Monsignor Harry J. Byrne, JCD * * * Comment/

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Location: 3103 Arlington Avenue,, Bronx, NY 10463, United States

June 15, 2008


Father's Day 2008:

Dad was a magician. He'd paste a bit of paper on the index finger of each hand. "Fly away,Jack." Arm and hand would fly back, quickly return. No paper. Then "Come back, Jack." Arm and hand flew back. Now, paper on the finger again. "Wow! Do it again, pop."

Dad was an actor: "I had as lief not be as live to be in awe at such a thing as I myself. I was born as free as Caesar; so were you....Once upon a raw and gusty day, the troubled Tiber, chafing with her shores..." Caesar challenges Cassius to a race. In the Tiber, Caesar cries out, 'Help me, Cassius, or I sink!'" "Wow. What words, dad! What strength!" Cassius was his hero; pop and Cassius became ours. We learned the majesty of words; admired the champions of equality. But after many repetitions, he deliberately mispronounced the word "sink". We memorized the line with the obvious mispronunciation!

As actor, dad regaled us with Heirich Heine's "The Laurelei'. In German! "Ick vas is vas solis bedirten." Then, "It was the time of the workingman's great strike[probably 1877], the roar of the mills was stilled..." Despite his love for Manhattan College (Class '13 with Brooklyn Bishop Bryan McEntagert) dad was the leader of a student strike. Dad intrigued us with the rapid fire German-Yiddish saga of the farmer who couldn't get home that night because his pig would not go over the fence. His appeals for help went unanswered until, "The ox began to drink the water,the water began to quench the fire, the fire began to burn the stick, the stick began to beat the pig, the pig got over the fence and the farmer got home that night." Then there were the Civil War poems and songs that his father, a former sailor in the Union Navy had taught him. There was stuff about the Fifth Regiment of the Maryland volunteers, known as "The Dandy Fifth" for their sartorial splendor:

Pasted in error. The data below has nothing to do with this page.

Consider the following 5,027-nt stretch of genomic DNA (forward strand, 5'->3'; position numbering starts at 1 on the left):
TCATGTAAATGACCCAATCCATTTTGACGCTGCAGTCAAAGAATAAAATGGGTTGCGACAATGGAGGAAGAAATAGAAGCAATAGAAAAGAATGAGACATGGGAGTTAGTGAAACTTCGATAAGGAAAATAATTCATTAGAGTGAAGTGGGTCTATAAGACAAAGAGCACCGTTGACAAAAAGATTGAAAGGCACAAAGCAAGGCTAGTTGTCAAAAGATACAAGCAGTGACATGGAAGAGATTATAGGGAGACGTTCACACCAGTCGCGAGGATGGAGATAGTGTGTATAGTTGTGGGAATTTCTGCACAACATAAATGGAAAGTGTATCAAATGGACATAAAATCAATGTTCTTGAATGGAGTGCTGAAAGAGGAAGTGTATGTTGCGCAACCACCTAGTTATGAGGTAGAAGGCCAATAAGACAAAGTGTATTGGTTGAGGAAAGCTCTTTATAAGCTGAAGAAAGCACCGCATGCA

"Well, they were sent to hold a fort / the rebs tried hard to take.
T'was the key to all our line, which naught / while it held, could break.
But a fearful fight we lost just then / the reserves came up too late.
And in that fort and the Dandy Fifth hung the whole division's fate!"
Applause, cheers! We kids had more heros - the men of the Dandy Fifth!!!

Dad was a singer. "Up in a balloon,boys." Gilbert and Sullivan stuff. "Little Miss Buttercup..." "H.M.S.Pinafore"- "I polished up the handle of the big front door and they made me a captain in the Queen's navee." From minstrel shows at St. John's Lyceum, Kingsbridge. "Way down yonder in my cornfield." The parson chased up a tree by a grizzley bear: "Lord, if you don't help me, don't help that grizzley bear!" Not politically correct today but Bert Williams' famous "Nobody!" packed a punch then and now."Who done took that engine off my neck? Nobody!"

Dad was a dancer: Buck and wing stuff. Before and after a couple of songs.

He was a Latin prof. He taught the three of us, the only public school altar boys at St. Augustine's, the responses. "Ad Deum qui laetificat iuventutem meum!" He, too, gave joy to our youth!

He was managing partner of a Wall Street firm, the only Irish Catholic among Wasps. He took us as children to his office. Clerks chalked up mysterious numbers on huge blackboards with walkways on different levels. He opened branch offices in Birmingham, Houston, and Atlanta, traveling on the early commercial flights, entrancing us with stories of forest fires from the air and an emergency landing. He took the whole family with him on a business trip to Boston on an Eastern Steamship Line vessel that then plied between New York and Boston. In his later years, his firm merged several times with other brokerage houses. Each time he dropped a peg or two. But he worked with many wealthy people and eventually built up a new business, handling their tax affairs.

Dad paid the family's rent in the Bronx and Mount Vernon; bought a house in Larchmont; paid many tuitions for three sons and a daughter; saw that the family vacationed pleasantly in Bayhead, NJ, Atlantic City (before casinos) and Lake Oscawana, where he had met his wife-to-be. He interpreted many aspects of life to us: church and faith by word (English and Latin) and example; politics - life-long Democrat and reader of Westbrook Peglar; the magic of words, song, and dance; country gentleman - roses galore, victory garden; called taxi drivers, train conductors, mail men - "chief". In the Adirondacks, he said, "Thanks, chief" to the gas station attendant. The chap turned around. "Thanks, boss. But not any longer. The damn politicians took my job away."

Dad was a chief. In his last year, we had attendants for him. One of them called him, "Poppy". My mother spoke to her. "Not 'poppy'", she said. "You can call him Mister Byrne."

Happy Fathers' Day! Dad, pop, chief, Mister Byrne!